Late in life, Giovanni Battista Piranesi (1720–1778) wrote that he had left his native Venice because no patrons there would support “the sublimity of my ideas.” He resided instead in Rome, where he gained international fame as a printmaker, designer, architect, archaeologist, dealer, theorist, and polemicist. Piranesi’s lasting renown is based above all on his etchings, but his drawings offer a singular glimpse of his fervid imagination. He developed most ideas in vigorous sketches, yet few of his drawings are finished works, and virtually none matches exactly the final form of the corresponding print, object, or building for which it was preparatory or preliminary. Moreover, the drawings remained in his workshop, and they often served as new inspiration long after he created them; he also sometimes reworked his studies years after they were originally devised.
Piranesi’s earliest efforts adopt the manner of late Baroque architectural studies or the Venetian Rococo, though the models of antiquity ultimately pervade his work. He witnessed the birth of Neoclassical style but never embraced the restrained purity of Greek art, instead delighting in the eclectic ornamentation of ancient Rome. His drawings express this preference for magnificence and opulence, and they go beyond their models in creative experimentation. Writing a decade after Piranesi’s death, the English critic Horace Walpole declared that “the delicate redundance” of contemporary architecture “might perhaps be checked, if our artists would study the sublime dreams of Piranesi.”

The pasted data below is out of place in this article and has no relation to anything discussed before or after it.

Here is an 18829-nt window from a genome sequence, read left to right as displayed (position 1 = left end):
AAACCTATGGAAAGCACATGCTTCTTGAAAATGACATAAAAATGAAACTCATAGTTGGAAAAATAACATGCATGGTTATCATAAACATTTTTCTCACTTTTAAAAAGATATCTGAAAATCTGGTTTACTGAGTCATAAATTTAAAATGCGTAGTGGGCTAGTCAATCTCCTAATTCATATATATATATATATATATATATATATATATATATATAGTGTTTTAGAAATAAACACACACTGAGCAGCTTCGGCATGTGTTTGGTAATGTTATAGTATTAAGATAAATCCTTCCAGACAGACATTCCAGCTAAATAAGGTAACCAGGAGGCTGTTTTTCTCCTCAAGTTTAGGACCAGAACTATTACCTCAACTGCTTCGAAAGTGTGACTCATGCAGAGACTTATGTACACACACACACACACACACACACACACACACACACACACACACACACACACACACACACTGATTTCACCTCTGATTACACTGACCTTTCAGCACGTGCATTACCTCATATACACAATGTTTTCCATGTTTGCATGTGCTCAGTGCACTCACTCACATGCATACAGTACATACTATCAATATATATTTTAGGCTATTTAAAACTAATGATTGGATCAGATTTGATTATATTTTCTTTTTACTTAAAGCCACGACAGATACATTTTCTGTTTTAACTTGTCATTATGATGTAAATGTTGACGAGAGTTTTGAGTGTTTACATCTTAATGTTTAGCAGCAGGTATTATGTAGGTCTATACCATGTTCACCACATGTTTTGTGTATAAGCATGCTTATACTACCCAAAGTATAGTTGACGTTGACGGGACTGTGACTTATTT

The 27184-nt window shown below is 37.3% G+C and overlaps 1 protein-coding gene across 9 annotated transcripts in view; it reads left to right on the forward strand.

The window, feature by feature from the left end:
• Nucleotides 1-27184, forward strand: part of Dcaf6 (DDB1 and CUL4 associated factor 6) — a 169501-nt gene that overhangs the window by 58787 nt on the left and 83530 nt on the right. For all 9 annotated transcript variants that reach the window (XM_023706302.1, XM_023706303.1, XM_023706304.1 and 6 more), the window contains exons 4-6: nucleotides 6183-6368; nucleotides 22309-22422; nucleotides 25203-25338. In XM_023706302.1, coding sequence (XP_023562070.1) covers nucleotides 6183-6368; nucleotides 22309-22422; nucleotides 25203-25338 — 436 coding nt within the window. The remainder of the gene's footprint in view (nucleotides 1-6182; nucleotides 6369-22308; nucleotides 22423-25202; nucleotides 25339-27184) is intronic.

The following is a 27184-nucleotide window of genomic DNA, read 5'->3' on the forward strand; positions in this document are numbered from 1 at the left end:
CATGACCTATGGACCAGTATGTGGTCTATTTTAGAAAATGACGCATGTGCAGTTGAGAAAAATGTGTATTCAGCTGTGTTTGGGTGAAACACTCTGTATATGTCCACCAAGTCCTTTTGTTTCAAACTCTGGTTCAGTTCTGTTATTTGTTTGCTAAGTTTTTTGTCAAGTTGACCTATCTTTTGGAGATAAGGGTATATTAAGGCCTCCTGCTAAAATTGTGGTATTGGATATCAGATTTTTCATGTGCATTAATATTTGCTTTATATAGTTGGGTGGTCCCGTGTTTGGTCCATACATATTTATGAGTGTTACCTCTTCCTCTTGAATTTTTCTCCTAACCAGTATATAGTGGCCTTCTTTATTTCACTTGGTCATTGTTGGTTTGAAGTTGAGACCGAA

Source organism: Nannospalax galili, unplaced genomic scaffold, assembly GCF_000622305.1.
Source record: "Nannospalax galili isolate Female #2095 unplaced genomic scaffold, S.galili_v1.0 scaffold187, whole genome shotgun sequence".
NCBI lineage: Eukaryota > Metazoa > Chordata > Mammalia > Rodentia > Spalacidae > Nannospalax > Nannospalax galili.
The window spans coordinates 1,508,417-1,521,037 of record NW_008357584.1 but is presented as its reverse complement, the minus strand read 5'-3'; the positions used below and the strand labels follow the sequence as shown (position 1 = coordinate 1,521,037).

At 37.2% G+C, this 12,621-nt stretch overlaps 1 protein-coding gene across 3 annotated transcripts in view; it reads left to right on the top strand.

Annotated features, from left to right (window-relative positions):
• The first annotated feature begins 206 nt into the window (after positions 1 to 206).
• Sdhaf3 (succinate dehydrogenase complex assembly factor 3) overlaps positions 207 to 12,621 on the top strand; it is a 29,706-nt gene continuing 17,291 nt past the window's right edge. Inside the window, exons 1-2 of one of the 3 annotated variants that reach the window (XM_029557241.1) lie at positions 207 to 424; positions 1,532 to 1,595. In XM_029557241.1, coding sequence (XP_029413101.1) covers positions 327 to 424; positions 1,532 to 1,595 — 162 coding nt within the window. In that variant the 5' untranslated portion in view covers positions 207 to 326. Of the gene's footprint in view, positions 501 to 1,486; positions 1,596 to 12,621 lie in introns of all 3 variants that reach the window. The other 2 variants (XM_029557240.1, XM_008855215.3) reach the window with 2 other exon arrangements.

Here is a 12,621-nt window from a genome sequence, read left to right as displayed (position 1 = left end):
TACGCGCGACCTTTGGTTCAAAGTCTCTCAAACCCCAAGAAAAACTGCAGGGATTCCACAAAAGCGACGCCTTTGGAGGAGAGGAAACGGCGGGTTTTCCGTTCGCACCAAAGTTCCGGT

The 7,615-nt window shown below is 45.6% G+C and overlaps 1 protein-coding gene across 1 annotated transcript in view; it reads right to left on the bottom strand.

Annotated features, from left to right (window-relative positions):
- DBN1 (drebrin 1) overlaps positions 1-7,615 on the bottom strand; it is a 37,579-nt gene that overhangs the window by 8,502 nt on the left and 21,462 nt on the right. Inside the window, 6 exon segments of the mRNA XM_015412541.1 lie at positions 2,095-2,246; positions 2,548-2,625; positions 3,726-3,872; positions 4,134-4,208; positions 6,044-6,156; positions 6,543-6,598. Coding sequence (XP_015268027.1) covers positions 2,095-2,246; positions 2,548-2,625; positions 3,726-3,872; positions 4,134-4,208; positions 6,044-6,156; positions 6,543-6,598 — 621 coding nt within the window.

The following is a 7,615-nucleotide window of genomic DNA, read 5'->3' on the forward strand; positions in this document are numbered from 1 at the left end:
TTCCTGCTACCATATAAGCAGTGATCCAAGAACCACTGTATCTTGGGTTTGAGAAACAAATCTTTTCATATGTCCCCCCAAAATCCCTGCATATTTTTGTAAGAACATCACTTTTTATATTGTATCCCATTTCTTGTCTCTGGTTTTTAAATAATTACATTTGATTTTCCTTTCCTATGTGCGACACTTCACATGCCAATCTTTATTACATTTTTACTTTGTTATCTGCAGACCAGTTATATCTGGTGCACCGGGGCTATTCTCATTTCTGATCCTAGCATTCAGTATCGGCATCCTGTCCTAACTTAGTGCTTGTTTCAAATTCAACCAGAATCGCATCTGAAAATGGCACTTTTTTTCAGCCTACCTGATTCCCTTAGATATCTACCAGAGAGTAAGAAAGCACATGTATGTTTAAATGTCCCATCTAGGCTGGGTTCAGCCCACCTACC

Sublime Ideas: Drawings by Giovanni Battista Piranesi is made possible by The Gilbert & Ildiko Butler Family Foundation; the Lucy Ricciardi Family Exhibition Fund; the Christian Humann Foundation; the Wolfgang Ratjen Stiftung, Liechtenstein; and Joshua W. Sommer. Generous support is provided by the Berger Collection Education Trust and Alyce Williams Toonk, with additional support from the George Ortiz Collection, Robert Dance, the Gladys Krieble Delmas Foundation, and Russell and Marian Burke.